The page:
Artist and the alphabet


UNESCO lately has declared Arabic calligraphy as an intangible cultural heritage of humanity. Centuries before, Ibn e Muqla felt potential in lettering and invented Khatt ath tuluth and other significant Arabic calligraphy styles. The nature of Arabic alphabet is rich not only because it forms the basis of the language of the final message but the wealth of its visual form and structure has also played a seminal part in its popularity. Spreading over one quarter of the globe during the past 1,400 years, as Sheila Blair rightfully said: “The script has appeared as a main theme of visual culture of the Islamic world.”

The inherent potential of the Arabic script is explored by various artists across the globe and quite a few locally like Mohammad Ali Talpur, Ghulam Muhammad and Muneeb Ali. I have not used the word calligrapher here as the term artist expresses the level of freedom that every artist is entitled to if compared to a skilled penman. That freedom is very well employed by Muneeb in his recent works displayed at Ejaz Galleries, Lahore. The artist talks about the transformative power of the spoken words when he says ‘they could create or destroy, they will be all or none’ however as the form of letters and words gets interlaced in his work, he also seems to be acknowledging the transformative power of the creative freedom he as an artist has. The diacritical marks are almost absent and the dots are used only when the ornamentation is required hence the text doesn’t need to be legible. Apparently the working expression isn’t destructive and there seems no intention of breaking any hegemonic legacy but to celebrate the elegance that is associated with the language of the final revelation.

Almost all contemporary art practices carry double-hearing. One finds an element of deception too specifically in his three dimensional forms. Muneeb is working with the system of letters and words that is akin to the system of languages ​​spoken by millions across the world hence providing a strong link to connect with the form. However, after drawing the viewer closer, he puts the viewer back into a realm of unknown as one gets captivated by the sway and swing of the lines and curves. At times what we hear is very eloquent yet the underline meaning is not that sophisticated. This points towards another pictorial pursuit of the artist and that is the tug of war between the verbal and the visual. As if he has tried to visualize what has been said. In Muneeb’s sublime journey of exploring form the only thing that survives is the final expression neither letters nor the words.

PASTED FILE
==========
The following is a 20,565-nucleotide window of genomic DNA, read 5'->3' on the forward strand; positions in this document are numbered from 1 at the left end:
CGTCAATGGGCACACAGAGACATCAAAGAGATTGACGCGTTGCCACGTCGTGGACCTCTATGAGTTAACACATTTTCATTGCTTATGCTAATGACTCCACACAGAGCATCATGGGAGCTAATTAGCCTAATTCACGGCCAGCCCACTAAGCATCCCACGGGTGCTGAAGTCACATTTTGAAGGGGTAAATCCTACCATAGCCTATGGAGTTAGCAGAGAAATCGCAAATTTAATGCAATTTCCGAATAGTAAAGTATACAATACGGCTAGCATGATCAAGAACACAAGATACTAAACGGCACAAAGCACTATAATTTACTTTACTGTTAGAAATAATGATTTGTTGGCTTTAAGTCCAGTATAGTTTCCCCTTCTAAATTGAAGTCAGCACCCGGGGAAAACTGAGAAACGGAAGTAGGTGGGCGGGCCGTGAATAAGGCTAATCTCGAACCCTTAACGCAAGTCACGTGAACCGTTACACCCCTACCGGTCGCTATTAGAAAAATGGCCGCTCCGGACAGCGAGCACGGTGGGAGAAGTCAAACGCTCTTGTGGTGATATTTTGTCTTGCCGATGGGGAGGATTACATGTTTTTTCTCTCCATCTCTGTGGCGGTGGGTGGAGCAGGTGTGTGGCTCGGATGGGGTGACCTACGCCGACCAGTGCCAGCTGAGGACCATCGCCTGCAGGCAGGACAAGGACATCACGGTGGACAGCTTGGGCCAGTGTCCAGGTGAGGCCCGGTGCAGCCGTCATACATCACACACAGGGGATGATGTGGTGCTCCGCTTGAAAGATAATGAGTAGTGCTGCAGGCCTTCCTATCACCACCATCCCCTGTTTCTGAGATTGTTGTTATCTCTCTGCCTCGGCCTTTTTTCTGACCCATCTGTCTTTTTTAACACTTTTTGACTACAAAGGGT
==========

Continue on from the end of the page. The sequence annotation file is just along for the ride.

Lettering tradition is central to Islamic lands and writing beautifully has a lot of cultural and religious value. As a result, one finds primacy of the written word in the Islamic arts. Out of that primacy the art of calligraphy stems out. The role of this tradition must encompass the entirety of its legacy. Carefully studied letter shapes, calligraphic movement and artistic invention all combine in Muneeb’s work generating textual fields that could remind one of Mark Rothko’s color fields. One gets immersed into the exquisitely overlapping fields of text leaving behind the desire to know what is written. Here one can question the suitability of the term calligrapher or calligraphy to write about such artists and their expressions where the expression is taking charge over the tradition as the written word doesn’t require to be legible. New terms shall be invented as the genre takes new routes.

Muneeb’s understanding of the calligraphic art and its whole wide world comes from his background of typography, design and art. After graduating in Graphic Design from the College of Art & Design, University of the Punjab he did his Masters in Visual arts from the National College of Arts Lahore having multiple shows at national and international level. While moving away from the tradition Muneeb certainly is a modern scribe who in contemporary times could have his expression speak through multiple materials in multiple ways as he is no longer tied to the tradition. —-


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